Oratory and Political Career in the Late Roman Republic.
Henriette van der Blom
Oratory and Political Career in the Late Roman Republic is a pioneering investigation into political life in the late Roman Republic. It explores the nature and extent to which Roman politicians embraced oratorical performances as part of their political career and how such performances influenced the careers of individual orators such as Gaius Gracchus, Pompeius Magnus, and Julius Caesar. Through six case studies, this book presents a complex and multifaceted picture of how Roman politicians employed oratory to articulate their personal and political agendas, to present themselves to a public obsessed with individual achievement, and ultimately to promote their individual careers. By dealing specifically with orators other than Cicero, this study offers much-needed alternatives to our understanding of public oratory in Rome. Moreover, the assessment of the impact of public speeches on the development of political careers provides new perspectives on the hotly-debated nature of republican political culture.
Henriette van der Blom is an ancient historian and Lecturer in Ancient History at the University of Birmingham. An expert in the field of Roman Republican history, politics and oratory, her research focuses on political life, the ways in which Roman politicians presented themselves to the public, and the complex role of oratory in politics. Past publications include Cicero’s Role Models. The Political Strategy of a Newcomer (Oxford University Press, 2010), and Community and Communication. Oratory and Politics in Republican Rome (ed. with Prof. Catherine Steel; Oxford University Press, 2013) as well as a string of articles on Cicero and other politicians of his age, new men in Roman politics, the use of historical exempla and invective speech, and the connections between oratory and career making at Rome. She is involved with a project to collect, translate and comment on the surviving fragments of all non-Ciceronian oratory from the Republican period, the Fragments of the Roman Republican Orators (to be published by Oxford University Press). Henriette van der Blom is also Director of the Network for Oratory and Politics.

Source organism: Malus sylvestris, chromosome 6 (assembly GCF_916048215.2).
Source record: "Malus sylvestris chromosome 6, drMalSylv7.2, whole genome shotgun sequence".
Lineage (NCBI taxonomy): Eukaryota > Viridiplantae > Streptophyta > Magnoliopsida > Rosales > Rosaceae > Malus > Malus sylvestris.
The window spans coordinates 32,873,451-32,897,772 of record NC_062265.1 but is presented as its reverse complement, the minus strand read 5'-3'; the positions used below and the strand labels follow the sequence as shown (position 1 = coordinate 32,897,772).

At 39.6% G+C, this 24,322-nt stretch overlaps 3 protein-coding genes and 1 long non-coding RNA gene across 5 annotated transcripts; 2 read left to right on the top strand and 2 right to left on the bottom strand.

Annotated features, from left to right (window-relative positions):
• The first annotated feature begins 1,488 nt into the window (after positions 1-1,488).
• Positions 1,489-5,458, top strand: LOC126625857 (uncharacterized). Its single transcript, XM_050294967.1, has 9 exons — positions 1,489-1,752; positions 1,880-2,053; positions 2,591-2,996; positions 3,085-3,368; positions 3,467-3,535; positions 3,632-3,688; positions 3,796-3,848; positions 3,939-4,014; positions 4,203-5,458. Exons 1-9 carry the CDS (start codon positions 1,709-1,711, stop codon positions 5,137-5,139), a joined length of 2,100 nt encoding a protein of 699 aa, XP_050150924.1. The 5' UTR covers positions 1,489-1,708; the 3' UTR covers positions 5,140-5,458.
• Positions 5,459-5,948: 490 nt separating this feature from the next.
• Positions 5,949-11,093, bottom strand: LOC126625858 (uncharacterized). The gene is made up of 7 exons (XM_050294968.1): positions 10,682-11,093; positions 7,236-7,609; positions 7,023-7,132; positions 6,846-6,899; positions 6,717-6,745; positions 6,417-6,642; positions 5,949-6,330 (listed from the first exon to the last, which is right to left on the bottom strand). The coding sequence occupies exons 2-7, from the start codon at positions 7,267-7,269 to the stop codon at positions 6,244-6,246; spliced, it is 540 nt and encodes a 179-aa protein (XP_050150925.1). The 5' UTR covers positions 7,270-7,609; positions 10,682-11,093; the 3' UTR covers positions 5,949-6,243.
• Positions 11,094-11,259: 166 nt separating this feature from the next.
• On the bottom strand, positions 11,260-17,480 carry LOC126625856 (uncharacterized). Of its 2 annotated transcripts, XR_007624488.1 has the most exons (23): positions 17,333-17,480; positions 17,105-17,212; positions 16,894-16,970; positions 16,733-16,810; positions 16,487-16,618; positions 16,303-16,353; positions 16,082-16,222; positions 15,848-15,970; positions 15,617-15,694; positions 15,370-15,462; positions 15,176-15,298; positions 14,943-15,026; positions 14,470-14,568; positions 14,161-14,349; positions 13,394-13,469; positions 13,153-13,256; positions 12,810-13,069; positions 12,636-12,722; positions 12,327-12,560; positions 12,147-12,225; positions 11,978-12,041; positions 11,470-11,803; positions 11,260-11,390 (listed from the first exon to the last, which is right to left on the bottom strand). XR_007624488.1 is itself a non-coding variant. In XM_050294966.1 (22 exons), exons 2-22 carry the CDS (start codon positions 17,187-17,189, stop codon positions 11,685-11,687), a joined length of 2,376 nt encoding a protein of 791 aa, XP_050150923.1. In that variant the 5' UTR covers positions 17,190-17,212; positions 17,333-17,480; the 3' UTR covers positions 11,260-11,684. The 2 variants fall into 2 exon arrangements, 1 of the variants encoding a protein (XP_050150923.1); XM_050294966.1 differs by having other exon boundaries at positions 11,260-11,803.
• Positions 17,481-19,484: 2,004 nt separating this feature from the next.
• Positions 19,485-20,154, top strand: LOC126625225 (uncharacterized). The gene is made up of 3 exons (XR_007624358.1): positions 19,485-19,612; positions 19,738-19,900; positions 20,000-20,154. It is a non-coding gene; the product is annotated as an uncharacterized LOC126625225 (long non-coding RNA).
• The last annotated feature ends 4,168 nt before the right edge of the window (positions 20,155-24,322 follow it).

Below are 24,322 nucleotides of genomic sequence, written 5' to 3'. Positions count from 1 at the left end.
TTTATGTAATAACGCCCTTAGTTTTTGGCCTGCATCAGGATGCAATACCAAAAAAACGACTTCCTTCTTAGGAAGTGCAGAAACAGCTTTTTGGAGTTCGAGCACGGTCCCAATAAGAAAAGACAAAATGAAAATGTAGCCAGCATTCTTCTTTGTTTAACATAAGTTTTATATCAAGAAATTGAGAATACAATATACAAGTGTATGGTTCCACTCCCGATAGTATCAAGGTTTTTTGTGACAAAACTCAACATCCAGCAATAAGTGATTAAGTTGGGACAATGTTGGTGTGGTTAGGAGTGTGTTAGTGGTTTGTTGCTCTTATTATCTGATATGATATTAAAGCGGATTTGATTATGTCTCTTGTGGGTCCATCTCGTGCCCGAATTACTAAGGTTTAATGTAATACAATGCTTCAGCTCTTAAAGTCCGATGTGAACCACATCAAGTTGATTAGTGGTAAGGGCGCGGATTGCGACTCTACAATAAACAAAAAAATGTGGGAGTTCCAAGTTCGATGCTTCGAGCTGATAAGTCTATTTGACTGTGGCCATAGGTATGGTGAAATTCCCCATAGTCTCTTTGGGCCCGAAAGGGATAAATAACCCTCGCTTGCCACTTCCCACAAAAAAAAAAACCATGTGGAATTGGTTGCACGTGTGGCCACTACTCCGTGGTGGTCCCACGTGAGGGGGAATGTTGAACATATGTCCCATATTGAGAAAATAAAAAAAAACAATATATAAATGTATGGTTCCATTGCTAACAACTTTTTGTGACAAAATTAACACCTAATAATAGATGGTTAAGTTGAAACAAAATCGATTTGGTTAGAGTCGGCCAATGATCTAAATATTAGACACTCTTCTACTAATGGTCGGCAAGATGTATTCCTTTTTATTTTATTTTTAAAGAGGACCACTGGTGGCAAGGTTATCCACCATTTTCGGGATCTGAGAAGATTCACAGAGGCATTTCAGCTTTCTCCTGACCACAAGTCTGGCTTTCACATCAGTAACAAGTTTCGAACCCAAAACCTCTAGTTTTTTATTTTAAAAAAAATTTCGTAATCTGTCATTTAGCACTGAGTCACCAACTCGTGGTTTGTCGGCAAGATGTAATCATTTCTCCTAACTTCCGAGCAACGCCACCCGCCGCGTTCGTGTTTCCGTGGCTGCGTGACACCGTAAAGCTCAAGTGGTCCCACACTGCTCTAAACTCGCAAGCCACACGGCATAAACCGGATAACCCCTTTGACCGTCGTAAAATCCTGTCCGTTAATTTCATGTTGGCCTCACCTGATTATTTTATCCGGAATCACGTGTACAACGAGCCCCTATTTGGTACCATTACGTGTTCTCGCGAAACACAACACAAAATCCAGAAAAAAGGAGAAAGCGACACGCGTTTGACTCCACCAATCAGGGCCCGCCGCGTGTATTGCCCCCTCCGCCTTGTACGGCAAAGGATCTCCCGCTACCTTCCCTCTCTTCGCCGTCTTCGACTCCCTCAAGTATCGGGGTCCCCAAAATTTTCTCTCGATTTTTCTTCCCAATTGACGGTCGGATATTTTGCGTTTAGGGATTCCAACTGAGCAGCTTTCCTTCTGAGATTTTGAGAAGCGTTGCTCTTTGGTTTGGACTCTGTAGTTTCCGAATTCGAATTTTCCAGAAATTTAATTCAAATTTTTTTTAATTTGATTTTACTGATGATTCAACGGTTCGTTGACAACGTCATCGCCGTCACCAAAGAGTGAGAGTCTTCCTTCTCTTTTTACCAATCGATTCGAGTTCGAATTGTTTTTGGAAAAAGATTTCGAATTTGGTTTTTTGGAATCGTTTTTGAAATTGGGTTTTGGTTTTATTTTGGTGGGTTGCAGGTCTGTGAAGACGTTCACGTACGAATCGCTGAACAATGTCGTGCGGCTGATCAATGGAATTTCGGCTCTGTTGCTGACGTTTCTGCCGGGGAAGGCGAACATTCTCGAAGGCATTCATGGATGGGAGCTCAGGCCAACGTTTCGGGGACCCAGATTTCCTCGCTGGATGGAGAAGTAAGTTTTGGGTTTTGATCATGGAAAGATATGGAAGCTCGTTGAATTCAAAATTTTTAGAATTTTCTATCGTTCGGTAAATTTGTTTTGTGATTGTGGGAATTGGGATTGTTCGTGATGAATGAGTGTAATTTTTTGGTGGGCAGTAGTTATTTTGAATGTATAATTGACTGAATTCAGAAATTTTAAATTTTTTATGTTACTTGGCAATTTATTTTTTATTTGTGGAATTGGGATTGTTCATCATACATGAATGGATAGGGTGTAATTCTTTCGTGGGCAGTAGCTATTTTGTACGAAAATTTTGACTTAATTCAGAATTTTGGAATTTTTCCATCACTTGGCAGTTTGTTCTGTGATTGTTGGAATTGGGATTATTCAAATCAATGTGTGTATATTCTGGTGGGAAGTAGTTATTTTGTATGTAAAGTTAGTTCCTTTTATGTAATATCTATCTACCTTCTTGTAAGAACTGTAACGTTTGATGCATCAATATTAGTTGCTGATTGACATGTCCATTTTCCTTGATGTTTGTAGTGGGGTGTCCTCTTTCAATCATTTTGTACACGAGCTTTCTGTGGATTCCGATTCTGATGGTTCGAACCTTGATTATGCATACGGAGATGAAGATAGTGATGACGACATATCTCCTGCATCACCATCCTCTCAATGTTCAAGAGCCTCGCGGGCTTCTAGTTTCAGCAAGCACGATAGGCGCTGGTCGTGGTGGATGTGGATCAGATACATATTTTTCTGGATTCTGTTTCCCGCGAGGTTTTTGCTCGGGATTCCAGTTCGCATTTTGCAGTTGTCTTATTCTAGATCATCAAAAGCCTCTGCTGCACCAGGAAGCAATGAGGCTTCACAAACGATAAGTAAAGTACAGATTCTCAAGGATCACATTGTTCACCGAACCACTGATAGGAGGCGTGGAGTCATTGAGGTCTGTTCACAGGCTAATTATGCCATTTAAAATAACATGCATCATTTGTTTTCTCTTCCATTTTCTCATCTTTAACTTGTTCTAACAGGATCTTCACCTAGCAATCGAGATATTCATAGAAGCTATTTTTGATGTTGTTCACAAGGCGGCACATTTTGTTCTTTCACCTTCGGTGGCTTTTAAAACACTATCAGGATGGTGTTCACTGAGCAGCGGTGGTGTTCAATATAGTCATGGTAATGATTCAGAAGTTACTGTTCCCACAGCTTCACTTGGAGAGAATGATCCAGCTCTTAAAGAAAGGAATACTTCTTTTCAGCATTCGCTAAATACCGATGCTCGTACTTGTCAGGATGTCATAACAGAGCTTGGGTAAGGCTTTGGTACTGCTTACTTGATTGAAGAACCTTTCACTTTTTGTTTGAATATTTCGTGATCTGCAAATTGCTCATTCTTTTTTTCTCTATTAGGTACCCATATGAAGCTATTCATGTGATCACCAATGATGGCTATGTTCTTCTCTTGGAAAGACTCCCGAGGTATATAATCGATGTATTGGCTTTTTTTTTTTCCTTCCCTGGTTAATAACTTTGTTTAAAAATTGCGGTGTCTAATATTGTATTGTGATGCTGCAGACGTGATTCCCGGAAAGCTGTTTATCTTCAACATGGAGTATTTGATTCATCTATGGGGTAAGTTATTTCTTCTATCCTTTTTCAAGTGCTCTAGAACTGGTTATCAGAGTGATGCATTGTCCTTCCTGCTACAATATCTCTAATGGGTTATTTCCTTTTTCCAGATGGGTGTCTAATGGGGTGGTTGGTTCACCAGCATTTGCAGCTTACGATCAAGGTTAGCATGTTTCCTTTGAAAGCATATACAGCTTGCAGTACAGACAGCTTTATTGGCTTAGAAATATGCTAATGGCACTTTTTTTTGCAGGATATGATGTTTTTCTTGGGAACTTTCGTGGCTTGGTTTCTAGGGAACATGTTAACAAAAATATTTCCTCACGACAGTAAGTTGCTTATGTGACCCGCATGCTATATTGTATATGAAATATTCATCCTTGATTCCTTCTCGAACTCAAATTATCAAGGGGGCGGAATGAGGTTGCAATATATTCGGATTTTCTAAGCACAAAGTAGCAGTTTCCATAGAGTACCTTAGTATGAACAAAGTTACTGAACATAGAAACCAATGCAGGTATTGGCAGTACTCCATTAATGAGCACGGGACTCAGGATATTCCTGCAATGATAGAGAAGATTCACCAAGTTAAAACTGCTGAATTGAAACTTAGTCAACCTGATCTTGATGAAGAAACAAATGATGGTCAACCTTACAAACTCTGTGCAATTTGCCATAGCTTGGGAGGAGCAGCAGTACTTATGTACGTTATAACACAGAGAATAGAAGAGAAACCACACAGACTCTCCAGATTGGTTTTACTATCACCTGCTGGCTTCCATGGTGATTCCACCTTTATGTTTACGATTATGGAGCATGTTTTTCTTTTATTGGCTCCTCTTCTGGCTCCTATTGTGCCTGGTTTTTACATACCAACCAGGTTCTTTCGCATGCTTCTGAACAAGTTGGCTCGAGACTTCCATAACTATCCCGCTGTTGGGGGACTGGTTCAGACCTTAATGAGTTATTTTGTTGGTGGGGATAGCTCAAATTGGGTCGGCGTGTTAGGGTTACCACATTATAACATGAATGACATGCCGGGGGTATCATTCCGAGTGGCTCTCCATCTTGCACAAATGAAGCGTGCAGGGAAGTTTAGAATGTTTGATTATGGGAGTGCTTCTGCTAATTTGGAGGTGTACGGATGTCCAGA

Argues on the evidence of nine major German novels that literature and business have in common a reliance on language, understood in a creative, performative, and rhetorical sense. Throughout the twentieth century and well into the twenty-first, Germany has maintained its position as one of the world's largest economies. In the literature of this period, business is often depicted as a performance that requires great linguistic skill. This book is a study of the representation of business practices in nine German-language novels - published during the period from 1901 to 2013 - that explore how language is used rhetorically in pursuit of economic and political agendas. Taken up as case studies, in chronological order, the novels are by Thomas Mann, Heinrich Mann, Gabriele Tergit, Bertolt Brecht, Ingeborg Bachmann, Hermann Kant, Friedrich Christian Delius, Kathrin Röggla, and Philipp Schönthaler, all of whom articulate cultural imaginaries and political ideologies at key moments in recent German history. In doing so, they challenge readers to refine their own interpretive skills. By considering business rhetoric in the novels, Ernest Schonfield shows how the formulation of language remains inseparable from the exercise of economic and political power. The central message of this book is that literature and business have something essential in common: they both rely on the persuasive use of language.